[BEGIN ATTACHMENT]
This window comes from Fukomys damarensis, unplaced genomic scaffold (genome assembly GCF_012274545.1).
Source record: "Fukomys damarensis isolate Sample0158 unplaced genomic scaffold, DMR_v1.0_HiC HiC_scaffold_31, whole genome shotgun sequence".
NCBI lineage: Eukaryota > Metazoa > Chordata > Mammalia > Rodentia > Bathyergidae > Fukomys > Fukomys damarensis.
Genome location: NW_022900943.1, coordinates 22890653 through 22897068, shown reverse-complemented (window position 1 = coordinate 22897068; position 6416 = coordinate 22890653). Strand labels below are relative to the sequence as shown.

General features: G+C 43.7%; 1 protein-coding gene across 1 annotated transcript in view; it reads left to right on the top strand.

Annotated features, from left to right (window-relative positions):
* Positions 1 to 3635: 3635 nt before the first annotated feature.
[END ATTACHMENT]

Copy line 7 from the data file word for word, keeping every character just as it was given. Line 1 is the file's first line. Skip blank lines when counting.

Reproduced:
* Positions 1 to 3635: 3635 nt before the first annotated feature.